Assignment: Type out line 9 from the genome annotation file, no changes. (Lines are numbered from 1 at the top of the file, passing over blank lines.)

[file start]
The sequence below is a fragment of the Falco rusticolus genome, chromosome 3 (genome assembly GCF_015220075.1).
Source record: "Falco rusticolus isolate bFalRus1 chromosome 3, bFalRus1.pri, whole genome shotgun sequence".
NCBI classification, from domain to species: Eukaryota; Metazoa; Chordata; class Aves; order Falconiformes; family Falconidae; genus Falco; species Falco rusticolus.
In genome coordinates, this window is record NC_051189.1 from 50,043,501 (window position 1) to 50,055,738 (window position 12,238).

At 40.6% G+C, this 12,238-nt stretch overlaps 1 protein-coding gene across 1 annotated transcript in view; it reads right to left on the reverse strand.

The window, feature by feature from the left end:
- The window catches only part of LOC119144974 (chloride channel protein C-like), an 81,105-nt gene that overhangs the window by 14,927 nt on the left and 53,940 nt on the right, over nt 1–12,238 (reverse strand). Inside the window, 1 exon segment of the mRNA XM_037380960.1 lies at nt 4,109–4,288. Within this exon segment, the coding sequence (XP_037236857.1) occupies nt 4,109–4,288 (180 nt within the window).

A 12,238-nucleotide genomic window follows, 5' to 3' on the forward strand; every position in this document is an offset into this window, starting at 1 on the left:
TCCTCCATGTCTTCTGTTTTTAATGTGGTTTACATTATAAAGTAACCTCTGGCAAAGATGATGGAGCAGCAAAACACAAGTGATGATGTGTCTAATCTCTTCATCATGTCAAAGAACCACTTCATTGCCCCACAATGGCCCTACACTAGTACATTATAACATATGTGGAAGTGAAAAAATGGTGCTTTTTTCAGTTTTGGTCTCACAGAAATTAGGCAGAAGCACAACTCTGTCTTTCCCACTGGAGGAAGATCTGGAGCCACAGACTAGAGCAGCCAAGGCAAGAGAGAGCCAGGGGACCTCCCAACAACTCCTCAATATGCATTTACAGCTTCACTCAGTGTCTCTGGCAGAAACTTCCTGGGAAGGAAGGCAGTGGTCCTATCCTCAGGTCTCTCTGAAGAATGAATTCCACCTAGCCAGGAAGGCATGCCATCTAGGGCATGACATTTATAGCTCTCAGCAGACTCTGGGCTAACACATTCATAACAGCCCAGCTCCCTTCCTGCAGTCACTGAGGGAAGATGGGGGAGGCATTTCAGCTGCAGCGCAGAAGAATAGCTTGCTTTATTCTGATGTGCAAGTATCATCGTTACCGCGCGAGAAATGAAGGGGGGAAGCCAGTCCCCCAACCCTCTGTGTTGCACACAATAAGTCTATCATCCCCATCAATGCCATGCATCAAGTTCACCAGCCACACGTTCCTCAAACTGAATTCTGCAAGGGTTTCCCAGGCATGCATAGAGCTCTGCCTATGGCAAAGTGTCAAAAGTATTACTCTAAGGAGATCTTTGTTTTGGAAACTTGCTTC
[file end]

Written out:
TCCTCCATGTCTTCTGTTTTTAATGTGGTTTACATTATAAAGTAACCTCTGGCAAAGATGATGGAGCAGCAAAACACAAGTGATGATGTGTCTAATCTCTTCATCATGTCAAAGAACCACTTCATTGCCCCACAATGGCCCTACACTAGTACATTATAACATATGTGGAAGTGAAAAAATGGTGCTTTTTTCAGTTTTGGTCTCACAGAAATTAGGCAGAAGCACAACTCTGTCTTTCCCACTGGAGGAAGATCTGGAGCCACAGACTAGAGCAGCCAAGGCAAGAGAGAGCCAGGGGACCTCCCAACAACTCCTCAATATGCATTTACAGCTTCACTCAGTGTCTCTGGCAGAAACTTCCTGGGAAGGAAGGCAGTGGTCCTATCCTCAGGTCTCTCTGAAGAATGAATTCCACCTAGCCAGGAAGGCATGCCATCTAGGGCATGACATTTATAGCTCTCAGCAGACTCTGGGCTAACACATTCATAACAGCCCAGCTCCCTTCCTGCAGTCACTGAGGGAAGATGGGGGAGGCATTTCAGCTGCAGCGCAGAAGAATAGCTTGCTTTATTCTGATGTGCAAGTATCATCGTTACCGCGCGAGAAATGAAGGGGGGAAGCCAGTCCCCCAACCCTCTGTGTTGCACACAATAAGTCTATCATCCCCATCAATGCCATGCATCAAGTTCACCAGCCACACGTTCCTCAAACTGAATTCTGCAAGGGTTTCCCAGGCATGCATAGAGCTCTGCCTATGGCAAAGTGTCAAAAGTATTACTCTAAGGAGATCTTTGTTTTGGAAACTTGCTTC